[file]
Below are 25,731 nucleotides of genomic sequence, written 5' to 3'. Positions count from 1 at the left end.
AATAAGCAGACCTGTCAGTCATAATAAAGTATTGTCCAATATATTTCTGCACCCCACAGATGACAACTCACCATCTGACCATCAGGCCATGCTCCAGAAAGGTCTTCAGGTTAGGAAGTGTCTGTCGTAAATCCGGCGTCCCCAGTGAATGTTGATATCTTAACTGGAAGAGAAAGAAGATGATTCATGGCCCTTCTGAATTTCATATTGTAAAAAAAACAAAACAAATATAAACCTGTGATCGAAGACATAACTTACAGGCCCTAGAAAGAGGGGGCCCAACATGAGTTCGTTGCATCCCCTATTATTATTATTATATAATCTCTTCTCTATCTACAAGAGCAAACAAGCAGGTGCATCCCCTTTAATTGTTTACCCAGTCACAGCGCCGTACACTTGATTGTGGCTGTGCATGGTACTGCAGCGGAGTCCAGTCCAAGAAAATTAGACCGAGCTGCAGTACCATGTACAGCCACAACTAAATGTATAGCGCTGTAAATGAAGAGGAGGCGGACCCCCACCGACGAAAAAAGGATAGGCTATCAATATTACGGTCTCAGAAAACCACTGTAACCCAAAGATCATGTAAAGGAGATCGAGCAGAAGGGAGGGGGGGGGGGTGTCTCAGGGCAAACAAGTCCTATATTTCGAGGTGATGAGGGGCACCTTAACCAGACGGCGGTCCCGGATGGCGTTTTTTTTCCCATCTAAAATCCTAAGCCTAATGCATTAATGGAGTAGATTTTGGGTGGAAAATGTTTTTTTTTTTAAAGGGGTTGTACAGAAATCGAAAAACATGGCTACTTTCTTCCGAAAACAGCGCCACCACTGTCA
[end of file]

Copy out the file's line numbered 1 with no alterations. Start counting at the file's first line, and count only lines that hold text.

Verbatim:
Below are 25,731 nucleotides of genomic sequence, written 5' to 3'. Positions count from 1 at the left end.